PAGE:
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The E.V. Revolution Collides With Sheetz, Buc-ee’s, and Other Cult Gas Stations

Some regional gas stations have inspired fanatic consumer loyalty—but are facing a monumental shift in business and customer experience with the rise of electric vehicles.

A man exits a Tesla and heads towards a charger in the foreground. In the background, a stand of gas pumps with the Sheetz logo can be seen.
Nate Smallwood/Bloomberg/Getty Images
A driver stops to charge a Tesla vehicle at a Sheetz gas station in Breezewood, Pennsylvania, on June 16, 2022.

Cassandra Berger got her first tattoo two years ago. It wasn’t flowers, or the word “Mom” emblazoned on a heart. Rather, the 29-year-old devoted her first ink to a gas station.

Berger, otherwise known as KT Girl, got the letters “KT” tattooed on her ring finger to show how “committed” she is to the Midwest gas station brand Kwik Trip, which has 800 stores across the Midwest. An influencer for the brand, Berger is reportedly paid in Kwik Trip apparel gas gift cards. The same year she got inked was also the year she became one of the first people to ever visit all of the more than 450 locations Kwik Trip operates in its home state of Wisconsin in a year’s time.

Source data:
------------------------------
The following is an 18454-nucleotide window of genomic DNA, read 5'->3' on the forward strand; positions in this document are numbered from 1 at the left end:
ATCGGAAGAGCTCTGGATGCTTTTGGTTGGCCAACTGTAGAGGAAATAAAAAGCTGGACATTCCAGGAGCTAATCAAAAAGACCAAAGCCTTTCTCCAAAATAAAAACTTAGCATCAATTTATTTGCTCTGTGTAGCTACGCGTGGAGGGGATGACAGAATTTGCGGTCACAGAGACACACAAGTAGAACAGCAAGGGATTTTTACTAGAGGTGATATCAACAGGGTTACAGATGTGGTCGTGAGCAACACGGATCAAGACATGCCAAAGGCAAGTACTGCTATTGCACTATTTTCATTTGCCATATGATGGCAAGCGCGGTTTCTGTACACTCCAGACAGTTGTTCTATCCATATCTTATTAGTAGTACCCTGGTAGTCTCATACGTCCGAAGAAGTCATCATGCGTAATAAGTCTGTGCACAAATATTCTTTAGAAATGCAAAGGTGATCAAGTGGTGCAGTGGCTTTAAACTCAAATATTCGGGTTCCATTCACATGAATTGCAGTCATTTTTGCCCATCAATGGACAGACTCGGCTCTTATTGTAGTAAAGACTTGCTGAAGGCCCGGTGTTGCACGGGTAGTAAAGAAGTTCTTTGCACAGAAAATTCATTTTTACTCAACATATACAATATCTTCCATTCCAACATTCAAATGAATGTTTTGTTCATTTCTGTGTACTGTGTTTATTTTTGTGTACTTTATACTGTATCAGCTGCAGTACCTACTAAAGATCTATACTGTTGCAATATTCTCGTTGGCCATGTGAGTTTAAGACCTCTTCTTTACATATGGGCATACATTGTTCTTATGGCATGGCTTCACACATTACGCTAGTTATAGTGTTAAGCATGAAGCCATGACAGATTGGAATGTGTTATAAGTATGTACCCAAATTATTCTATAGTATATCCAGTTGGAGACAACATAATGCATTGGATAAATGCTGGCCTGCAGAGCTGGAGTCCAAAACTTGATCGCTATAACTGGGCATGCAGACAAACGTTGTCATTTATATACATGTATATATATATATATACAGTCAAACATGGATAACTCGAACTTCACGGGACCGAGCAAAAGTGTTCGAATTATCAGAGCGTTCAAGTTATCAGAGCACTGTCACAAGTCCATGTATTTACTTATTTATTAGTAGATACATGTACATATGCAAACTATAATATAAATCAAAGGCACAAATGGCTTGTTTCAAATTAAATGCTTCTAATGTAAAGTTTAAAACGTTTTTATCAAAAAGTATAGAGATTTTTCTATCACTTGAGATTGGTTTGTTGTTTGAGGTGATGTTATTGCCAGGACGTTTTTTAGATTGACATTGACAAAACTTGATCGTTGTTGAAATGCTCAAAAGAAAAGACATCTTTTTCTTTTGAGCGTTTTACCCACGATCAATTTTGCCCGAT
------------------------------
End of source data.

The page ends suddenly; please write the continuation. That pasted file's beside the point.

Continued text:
Berger is not alone in her fanaticism. Known for clean bathrooms and brand-specific fast food, American consumers have long displayed obsessive loyalty to regional gas station brands. What these chains may lack in numbers compared to big corporate locations—both Shell and Exxon each have more than 12,000 stations across the United States, dwarfing Kwik Trip’s presence—they more than make up for in cultural cachet.

Kwik Trip fans have gotten married in its aisles. TikTok famous rapper Yung Gravy sports their merch on stage. Like Berger, a fan of the east coast Sheetz gas station chain recently tattooed the company’s logo on their forearm. In Texas and across the American South, Buc-ee’s is known as much more than a gas station: it’s an over-the-top convenience store that serves up walls of beef jerky, a deli counter, ample beaver-branded merchandise, and “inspires loyalty that goes well beyond rational consumer calculations,” according to Texas Monthly. Some people have even spent 24 hours at its locations.